early labour

Early Labour

When we are pregnant, we hear other people’s birth stories. Sometimes this is a good thing, but often we hear the horror stories. You may hear about your friend, or your friend’s friend, or the woman down the street was in labour for 47 hours and had a terrible time of it. They will also possibly tell you how they were sent home from the hospital (once or maybe twice), and perhaps even told they weren’t in labour yet.

For women who are in early labour, this can be hard to hear. For first time mothers especially, who do not know the marathon ahead of them, hearing that they have a long way to go can be very disheartening (11).

Whether you have a 30-minute labour, or it seems to go for days, most women will have a latent phase. Whether women feel it or not, if they are scared or if they think it’s normal will determine how they perceive this time.

The process of labour must begin somewhere. For some women, the time they start contracting to established labour can be days, particularly if they are contracting on and off or it is their first baby.

We cannot tell how it will be for you, for any woman, or each different pregnancy. All we can do is provide education, reassurance and tactics for coping with early labour.

Signs of labour

Signs of labour can happen before you start contracting. It can be frustrating (and sometimes distressing) waiting for your contractions to become regular and co-ordinated. Sometimes you will think that it’s finally getting going, only to have them drop off for a while. You may go to the hospital, and find you are one or two centimetres dilated. If this is the case, the midwife will probably recommend you go home.

If this is the case, please be assured that:

  • Just because it’s not time for you to be at the hospital yet, it doesn’t mean you haven’t been doing great work. All the early contractions – big, small, long, short, regular or otherwise have been working on shortening your cervix (which starts about 3-4 cm long). They have also been helping your baby get into position for birth.
  • Home is the best place for most women in early labour. We aren’t sending you home because we don’t believe you, or we don’t care. We are sending you back because that is where women usually feel safest and most comfortable. When a woman feels safe and comfortable, her labour often progresses better.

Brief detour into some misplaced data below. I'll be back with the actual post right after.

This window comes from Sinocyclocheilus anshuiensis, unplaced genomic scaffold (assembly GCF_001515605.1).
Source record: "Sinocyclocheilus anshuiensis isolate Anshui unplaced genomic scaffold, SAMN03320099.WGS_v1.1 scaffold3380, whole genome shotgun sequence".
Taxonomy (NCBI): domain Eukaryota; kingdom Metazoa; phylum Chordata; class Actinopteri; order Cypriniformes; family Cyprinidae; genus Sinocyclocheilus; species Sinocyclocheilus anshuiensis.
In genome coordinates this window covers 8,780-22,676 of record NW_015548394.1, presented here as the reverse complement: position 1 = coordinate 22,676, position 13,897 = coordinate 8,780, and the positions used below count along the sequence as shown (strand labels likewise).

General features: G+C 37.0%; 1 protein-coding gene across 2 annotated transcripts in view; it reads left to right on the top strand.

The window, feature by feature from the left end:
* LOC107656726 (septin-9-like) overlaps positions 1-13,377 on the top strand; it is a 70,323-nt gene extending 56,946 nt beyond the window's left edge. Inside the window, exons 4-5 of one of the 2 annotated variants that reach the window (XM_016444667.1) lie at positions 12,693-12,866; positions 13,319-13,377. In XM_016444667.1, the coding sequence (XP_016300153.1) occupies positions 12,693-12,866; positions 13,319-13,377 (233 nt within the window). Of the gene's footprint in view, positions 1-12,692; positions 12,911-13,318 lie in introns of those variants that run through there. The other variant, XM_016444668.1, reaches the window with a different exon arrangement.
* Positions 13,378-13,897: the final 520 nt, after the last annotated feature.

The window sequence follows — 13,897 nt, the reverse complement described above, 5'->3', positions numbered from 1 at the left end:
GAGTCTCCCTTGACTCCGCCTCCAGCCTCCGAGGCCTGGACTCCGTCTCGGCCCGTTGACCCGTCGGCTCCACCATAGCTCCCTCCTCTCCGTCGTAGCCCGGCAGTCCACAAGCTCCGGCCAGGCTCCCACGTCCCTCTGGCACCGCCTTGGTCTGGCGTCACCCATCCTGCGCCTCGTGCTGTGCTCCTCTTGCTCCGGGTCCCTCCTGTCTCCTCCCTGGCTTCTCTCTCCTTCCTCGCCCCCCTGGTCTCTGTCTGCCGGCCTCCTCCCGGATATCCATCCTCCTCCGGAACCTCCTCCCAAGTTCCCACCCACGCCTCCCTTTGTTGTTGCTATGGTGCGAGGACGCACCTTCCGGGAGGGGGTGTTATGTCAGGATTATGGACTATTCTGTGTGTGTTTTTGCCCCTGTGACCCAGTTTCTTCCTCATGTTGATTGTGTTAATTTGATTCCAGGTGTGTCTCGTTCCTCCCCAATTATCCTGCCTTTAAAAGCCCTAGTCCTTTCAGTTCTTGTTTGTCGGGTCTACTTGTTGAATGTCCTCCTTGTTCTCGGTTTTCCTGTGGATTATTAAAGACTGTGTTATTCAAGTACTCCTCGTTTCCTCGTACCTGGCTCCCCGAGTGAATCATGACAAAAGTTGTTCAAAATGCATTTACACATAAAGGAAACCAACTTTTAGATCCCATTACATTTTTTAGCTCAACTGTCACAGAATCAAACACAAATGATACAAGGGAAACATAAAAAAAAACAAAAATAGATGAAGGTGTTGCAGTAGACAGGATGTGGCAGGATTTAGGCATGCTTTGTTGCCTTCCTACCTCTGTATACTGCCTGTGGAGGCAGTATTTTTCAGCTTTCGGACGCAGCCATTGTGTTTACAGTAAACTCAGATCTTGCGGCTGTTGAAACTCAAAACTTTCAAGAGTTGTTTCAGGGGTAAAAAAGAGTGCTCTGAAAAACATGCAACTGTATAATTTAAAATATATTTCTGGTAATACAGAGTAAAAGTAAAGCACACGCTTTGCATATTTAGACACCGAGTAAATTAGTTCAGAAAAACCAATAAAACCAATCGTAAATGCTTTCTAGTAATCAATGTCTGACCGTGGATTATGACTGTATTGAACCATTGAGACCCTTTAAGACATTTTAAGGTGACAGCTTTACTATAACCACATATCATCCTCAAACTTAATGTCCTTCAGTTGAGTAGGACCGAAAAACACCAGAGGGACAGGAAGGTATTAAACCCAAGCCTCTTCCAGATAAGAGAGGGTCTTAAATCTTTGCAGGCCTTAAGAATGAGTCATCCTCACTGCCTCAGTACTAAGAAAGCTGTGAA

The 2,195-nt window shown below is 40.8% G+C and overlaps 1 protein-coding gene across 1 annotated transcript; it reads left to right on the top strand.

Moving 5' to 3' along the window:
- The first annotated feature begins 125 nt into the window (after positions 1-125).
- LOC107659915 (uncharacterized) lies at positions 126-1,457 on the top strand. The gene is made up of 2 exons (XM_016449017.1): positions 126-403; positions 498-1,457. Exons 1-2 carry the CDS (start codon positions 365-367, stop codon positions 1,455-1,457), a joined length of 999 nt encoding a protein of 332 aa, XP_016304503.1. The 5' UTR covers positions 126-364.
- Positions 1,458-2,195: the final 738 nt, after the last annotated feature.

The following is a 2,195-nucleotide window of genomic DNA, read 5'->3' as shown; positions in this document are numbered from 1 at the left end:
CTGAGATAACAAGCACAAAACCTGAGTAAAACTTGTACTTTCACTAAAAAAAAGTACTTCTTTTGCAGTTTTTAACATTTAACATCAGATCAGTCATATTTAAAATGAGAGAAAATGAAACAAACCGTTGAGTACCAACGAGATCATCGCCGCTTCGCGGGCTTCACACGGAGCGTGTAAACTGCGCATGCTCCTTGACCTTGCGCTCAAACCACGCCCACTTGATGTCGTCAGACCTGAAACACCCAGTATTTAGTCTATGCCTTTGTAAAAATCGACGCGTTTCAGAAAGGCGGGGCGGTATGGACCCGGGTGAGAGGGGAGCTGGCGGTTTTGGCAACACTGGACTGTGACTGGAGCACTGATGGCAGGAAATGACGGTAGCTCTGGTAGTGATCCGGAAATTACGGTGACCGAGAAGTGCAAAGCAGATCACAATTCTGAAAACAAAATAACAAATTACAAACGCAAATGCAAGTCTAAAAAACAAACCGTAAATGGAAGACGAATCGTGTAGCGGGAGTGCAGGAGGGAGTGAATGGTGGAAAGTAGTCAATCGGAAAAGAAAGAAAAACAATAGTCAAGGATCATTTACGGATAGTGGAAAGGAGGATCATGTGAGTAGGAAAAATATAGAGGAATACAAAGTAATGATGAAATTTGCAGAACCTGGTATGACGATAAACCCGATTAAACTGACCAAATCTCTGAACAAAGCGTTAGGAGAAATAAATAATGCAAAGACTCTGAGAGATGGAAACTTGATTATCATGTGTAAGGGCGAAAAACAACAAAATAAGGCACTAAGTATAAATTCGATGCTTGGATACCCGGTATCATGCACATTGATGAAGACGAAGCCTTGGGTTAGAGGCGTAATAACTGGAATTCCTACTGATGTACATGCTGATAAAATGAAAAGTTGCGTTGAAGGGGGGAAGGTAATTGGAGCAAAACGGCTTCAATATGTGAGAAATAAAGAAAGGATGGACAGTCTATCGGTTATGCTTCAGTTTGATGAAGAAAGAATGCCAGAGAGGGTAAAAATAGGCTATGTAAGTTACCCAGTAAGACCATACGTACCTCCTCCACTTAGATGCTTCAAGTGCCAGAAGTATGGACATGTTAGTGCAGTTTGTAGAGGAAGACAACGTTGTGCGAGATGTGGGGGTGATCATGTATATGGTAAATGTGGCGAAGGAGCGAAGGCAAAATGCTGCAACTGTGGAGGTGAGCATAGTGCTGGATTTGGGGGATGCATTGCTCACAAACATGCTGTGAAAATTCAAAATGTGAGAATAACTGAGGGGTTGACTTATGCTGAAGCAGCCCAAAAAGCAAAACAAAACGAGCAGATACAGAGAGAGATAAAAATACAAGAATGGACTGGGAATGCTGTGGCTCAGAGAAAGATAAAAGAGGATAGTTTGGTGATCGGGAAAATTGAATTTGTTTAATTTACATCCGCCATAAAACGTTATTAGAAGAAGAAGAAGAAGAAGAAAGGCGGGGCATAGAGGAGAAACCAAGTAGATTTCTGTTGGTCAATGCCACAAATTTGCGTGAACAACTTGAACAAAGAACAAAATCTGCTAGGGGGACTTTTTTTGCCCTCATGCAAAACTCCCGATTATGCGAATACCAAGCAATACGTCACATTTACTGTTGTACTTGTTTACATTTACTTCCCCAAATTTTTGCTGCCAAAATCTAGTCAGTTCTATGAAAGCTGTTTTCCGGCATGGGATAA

You can always come back in. If you are worried about your baby, your contractions are strong and regular, or you aren’t coping at home any more please call and let us know. If you think it’s time to come back, your waters break or you have any bleeding down below, pick up the phone and tell us what you are feeling. If we think you need to be in the hospital (or its time for your midwife to come to you) that is what we will recommend; if you think you need to be in hospital you don’t need our permission.

Coping strategies

Try to relax by:

  • taking deep relaxing breaths
  • having a shower
  • having your birth partner give you a gentle massage
  • using an ice pack or hot water bottle on your back if you are uncomfortable
  • walking around
  • sitting on a birth ball and rolling your hips in circles
  • eating a light snack
  • drinking plenty of water

Sex and labour

Rumour has it that sex can start labour. This belief came about because a man’s semen has natural prostaglandins (hormones) in it, which may help to ripen the cervix. Sexual stimulation also releases oxytocin into the woman’s system.

As this hormone is responsible for contractions, it is not unreasonable to assume that a little bit extra won’t hurt. No evidence suggests that either hormone will start labour early, if at all. While sex is safe during pregnancy for most women, there are some circumstances that it is not. Please discuss your situation with your health care provider. Please don’t do this if you know your waters have broken.

Dr Janelle McAlpine (PhD), Clinical Midwife
Photo by nd3000, used under license from Shutterstock.com